What the Plus?
July 03 — 2018
Some thoughts on tire widths...
Nowadays there’s more tire options than ever before and that’s a bloody great thing. Twenty years ago there was a handful, literally, of half decent tire choices and just a couple actually good tires. Now there’s a tire size, tread pattern and carcass protection to suit anyone and everywhere. You can even match the sidewall of your tires to the colour scheme of your bike...beige being the most exciting choice. Which is ironic.
Tire preferences are like assholes, people don’t really talk about them unless there’s something wrong with what they’ve got. But unlike assholes you can swap tires out and try new ones if you’re having a problem with them.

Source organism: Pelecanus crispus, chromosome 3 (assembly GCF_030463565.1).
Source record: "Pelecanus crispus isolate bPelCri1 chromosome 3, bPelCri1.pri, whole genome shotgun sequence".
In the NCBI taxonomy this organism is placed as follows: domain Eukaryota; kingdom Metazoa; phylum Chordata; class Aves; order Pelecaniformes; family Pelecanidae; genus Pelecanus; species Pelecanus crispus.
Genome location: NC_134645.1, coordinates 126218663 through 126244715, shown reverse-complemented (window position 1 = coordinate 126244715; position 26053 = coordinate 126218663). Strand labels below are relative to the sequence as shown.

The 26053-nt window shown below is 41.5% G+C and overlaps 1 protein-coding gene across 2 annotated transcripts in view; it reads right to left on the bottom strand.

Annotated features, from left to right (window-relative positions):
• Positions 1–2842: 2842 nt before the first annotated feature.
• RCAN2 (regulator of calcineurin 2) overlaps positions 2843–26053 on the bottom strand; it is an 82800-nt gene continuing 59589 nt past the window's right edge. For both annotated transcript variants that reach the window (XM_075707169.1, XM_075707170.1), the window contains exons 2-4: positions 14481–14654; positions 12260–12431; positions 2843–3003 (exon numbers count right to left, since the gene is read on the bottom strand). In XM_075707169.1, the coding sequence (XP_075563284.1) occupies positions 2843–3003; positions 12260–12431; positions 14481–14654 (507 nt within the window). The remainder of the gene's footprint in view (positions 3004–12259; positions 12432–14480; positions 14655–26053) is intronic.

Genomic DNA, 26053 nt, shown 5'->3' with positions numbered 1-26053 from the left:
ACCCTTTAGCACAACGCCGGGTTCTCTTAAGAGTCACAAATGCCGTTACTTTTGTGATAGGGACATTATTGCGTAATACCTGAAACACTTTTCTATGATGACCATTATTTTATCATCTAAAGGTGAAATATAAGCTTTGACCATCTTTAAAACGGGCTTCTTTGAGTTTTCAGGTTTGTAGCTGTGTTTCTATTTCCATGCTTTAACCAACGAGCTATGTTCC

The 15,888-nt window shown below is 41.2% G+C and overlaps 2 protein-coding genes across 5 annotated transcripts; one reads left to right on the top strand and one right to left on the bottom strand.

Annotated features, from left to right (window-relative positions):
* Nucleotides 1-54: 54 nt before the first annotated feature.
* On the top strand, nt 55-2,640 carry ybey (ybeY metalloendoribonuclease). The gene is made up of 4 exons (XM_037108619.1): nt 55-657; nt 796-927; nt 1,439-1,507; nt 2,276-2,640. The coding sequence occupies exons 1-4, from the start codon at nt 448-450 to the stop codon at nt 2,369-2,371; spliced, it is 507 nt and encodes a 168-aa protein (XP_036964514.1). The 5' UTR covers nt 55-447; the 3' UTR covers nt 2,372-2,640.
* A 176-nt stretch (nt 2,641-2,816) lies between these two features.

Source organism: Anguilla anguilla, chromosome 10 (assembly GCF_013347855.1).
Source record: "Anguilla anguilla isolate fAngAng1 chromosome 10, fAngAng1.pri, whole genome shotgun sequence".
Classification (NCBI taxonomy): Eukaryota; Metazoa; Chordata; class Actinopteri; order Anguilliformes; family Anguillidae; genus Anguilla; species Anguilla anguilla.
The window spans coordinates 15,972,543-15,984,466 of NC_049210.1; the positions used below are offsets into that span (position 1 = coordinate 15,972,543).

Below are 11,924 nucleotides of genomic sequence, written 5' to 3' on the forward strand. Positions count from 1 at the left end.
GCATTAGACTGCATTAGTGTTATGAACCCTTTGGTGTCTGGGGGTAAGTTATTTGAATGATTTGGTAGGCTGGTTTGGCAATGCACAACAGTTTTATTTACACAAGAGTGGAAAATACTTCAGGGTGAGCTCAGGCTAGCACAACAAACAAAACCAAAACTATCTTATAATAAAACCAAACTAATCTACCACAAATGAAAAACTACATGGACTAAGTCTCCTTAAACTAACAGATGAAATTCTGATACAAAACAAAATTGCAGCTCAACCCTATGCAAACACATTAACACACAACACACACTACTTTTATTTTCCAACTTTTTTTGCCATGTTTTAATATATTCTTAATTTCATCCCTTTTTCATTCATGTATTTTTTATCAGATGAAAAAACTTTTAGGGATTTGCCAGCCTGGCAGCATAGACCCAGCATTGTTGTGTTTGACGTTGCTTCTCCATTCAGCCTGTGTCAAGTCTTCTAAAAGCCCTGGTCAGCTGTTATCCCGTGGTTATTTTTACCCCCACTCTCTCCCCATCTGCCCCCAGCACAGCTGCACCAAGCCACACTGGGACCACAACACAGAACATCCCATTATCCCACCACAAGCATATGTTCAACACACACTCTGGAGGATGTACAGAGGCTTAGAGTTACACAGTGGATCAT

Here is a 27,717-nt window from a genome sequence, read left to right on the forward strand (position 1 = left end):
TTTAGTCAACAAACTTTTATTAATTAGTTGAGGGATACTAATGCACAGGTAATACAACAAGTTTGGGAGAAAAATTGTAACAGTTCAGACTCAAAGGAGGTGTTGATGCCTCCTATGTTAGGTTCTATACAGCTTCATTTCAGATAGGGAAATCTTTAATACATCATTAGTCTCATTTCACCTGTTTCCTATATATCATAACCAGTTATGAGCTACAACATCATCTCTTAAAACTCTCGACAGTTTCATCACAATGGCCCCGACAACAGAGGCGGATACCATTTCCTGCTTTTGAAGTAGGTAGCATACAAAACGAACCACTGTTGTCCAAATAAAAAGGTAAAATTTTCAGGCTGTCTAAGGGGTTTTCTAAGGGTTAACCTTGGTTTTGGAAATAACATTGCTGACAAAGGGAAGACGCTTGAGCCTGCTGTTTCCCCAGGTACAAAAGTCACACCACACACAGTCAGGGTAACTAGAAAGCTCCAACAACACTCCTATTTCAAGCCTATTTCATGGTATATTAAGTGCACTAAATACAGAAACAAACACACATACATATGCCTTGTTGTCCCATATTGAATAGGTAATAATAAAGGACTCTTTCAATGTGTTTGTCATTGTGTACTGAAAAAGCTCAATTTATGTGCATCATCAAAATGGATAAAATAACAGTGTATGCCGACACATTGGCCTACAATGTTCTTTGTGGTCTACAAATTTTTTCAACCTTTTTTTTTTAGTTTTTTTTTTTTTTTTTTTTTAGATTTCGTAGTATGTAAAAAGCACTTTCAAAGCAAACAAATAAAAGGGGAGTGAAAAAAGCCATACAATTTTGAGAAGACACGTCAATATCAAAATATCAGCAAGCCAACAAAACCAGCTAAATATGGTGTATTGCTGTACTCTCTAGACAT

Now, there’s a million and one combinations of treads, sizes, compounds and sidewalls to choose from (just ask our Product Manager, Josh Kissner, about scouring through spreadsheets so vast and disorientating that he’s lost his hairline to them over the years) and we won’t go into most of what those things mean. Instead let’s just focus on tire width today.
First, let’s clarify what some of the most common and current tire width terms actually mean. For years tires were 1.9-2.3-inches wide. Nowadays less and less of the narrowest sizes are commonly used and tires have generally got a little wider. On a modern trail bike the standard width will be 2.3-2.5-inches wide, and even though that doesn’t look like much on paper (0.2-inches might not seem to be worth boasting about in some other places) it does make a drastic difference to how a bike rides and how a rider can react to terrain. Wider tires allow more room for bigger, more aggressive lugs on the tire pattern, which can result in more traction in turns, better braking and more grip for accelerating. However, those fat rubber paddles create more rolling resistance so the tire might be slower.